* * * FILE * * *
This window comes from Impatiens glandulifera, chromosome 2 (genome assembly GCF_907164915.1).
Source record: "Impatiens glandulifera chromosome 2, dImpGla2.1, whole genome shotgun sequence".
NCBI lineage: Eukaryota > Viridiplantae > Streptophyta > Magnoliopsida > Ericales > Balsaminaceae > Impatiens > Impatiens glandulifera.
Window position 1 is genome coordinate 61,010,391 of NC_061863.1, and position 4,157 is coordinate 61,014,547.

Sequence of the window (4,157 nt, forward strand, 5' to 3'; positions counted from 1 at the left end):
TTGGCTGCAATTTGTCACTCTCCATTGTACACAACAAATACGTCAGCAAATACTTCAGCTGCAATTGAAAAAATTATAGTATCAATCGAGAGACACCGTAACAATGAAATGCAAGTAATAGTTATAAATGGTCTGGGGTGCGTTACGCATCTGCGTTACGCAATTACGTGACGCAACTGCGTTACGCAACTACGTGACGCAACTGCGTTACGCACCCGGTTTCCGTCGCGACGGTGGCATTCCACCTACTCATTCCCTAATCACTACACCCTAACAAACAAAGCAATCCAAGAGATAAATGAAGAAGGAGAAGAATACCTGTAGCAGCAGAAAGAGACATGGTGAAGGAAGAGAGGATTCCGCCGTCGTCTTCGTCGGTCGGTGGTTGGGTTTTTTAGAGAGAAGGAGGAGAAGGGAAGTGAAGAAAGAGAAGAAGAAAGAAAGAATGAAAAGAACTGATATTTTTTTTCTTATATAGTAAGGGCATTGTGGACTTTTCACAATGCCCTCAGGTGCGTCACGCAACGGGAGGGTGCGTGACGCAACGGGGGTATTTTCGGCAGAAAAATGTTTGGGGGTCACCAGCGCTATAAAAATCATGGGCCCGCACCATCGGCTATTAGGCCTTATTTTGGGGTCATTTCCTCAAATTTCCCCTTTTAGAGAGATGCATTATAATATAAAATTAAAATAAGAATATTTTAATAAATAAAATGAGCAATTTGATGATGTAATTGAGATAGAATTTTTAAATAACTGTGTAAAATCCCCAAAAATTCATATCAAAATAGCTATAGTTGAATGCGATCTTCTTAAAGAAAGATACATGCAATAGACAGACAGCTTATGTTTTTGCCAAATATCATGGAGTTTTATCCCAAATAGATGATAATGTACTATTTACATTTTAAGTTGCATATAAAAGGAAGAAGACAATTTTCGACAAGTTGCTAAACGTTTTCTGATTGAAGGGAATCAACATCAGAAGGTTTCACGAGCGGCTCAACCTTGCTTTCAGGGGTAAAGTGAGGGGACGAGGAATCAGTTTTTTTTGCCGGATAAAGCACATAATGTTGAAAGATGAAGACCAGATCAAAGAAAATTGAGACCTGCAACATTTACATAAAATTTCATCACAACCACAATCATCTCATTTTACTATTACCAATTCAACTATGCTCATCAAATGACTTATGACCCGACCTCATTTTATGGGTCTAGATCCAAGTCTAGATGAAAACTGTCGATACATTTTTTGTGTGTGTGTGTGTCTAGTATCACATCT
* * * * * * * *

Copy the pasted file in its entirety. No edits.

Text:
This window comes from Impatiens glandulifera, chromosome 2 (genome assembly GCF_907164915.1).
Source record: "Impatiens glandulifera chromosome 2, dImpGla2.1, whole genome shotgun sequence".
NCBI lineage: Eukaryota > Viridiplantae > Streptophyta > Magnoliopsida > Ericales > Balsaminaceae > Impatiens > Impatiens glandulifera.
Window position 1 is genome coordinate 61,010,391 of NC_061863.1, and position 4,157 is coordinate 61,014,547.

Sequence of the window (4,157 nt, forward strand, 5' to 3'; positions counted from 1 at the left end):
TTGGCTGCAATTTGTCACTCTCCATTGTACACAACAAATACGTCAGCAAATACTTCAGCTGCAATTGAAAAAATTATAGTATCAATCGAGAGACACCGTAACAATGAAATGCAAGTAATAGTTATAAATGGTCTGGGGTGCGTTACGCATCTGCGTTACGCAATTACGTGACGCAACTGCGTTACGCAACTACGTGACGCAACTGCGTTACGCACCCGGTTTCCGTCGCGACGGTGGCATTCCACCTACTCATTCCCTAATCACTACACCCTAACAAACAAAGCAATCCAAGAGATAAATGAAGAAGGAGAAGAATACCTGTAGCAGCAGAAAGAGACATGGTGAAGGAAGAGAGGATTCCGCCGTCGTCTTCGTCGGTCGGTGGTTGGGTTTTTTAGAGAGAAGGAGGAGAAGGGAAGTGAAGAAAGAGAAGAAGAAAGAAAGAATGAAAAGAACTGATATTTTTTTTCTTATATAGTAAGGGCATTGTGGACTTTTCACAATGCCCTCAGGTGCGTCACGCAACGGGAGGGTGCGTGACGCAACGGGGGTATTTTCGGCAGAAAAATGTTTGGGGGTCACCAGCGCTATAAAAATCATGGGCCCGCACCATCGGCTATTAGGCCTTATTTTGGGGTCATTTCCTCAAATTTCCCCTTTTAGAGAGATGCATTATAATATAAAATTAAAATAAGAATATTTTAATAAATAAAATGAGCAATTTGATGATGTAATTGAGATAGAATTTTTAAATAACTGTGTAAAATCCCCAAAAATTCATATCAAAATAGCTATAGTTGAATGCGATCTTCTTAAAGAAAGATACATGCAATAGACAGACAGCTTATGTTTTTGCCAAATATCATGGAGTTTTATCCCAAATAGATGATAATGTACTATTTACATTTTAAGTTGCATATAAAAGGAAGAAGACAATTTTCGACAAGTTGCTAAACGTTTTCTGATTGAAGGGAATCAACATCAGAAGGTTTCACGAGCGGCTCAACCTTGCTTTCAGGGGTAAAGTGAGGGGACGAGGAATCAGTTTTTTTTGCCGGATAAAGCACATAATGTTGAAAGATGAAGACCAGATCAAAGAAAATTGAGACCTGCAACATTTACATAAAATTTCATCACAACCACAATCATCTCATTTTACTATTACCAATTCAACTATGCTCATCAAATGACTTATGACCCGACCTCATTTTATGGGTCTAGATCCAAGTCTAGATGAAAACTGTCGATACATTTTTTGTGTGTGTGTGTGTCTAGTATCACATCT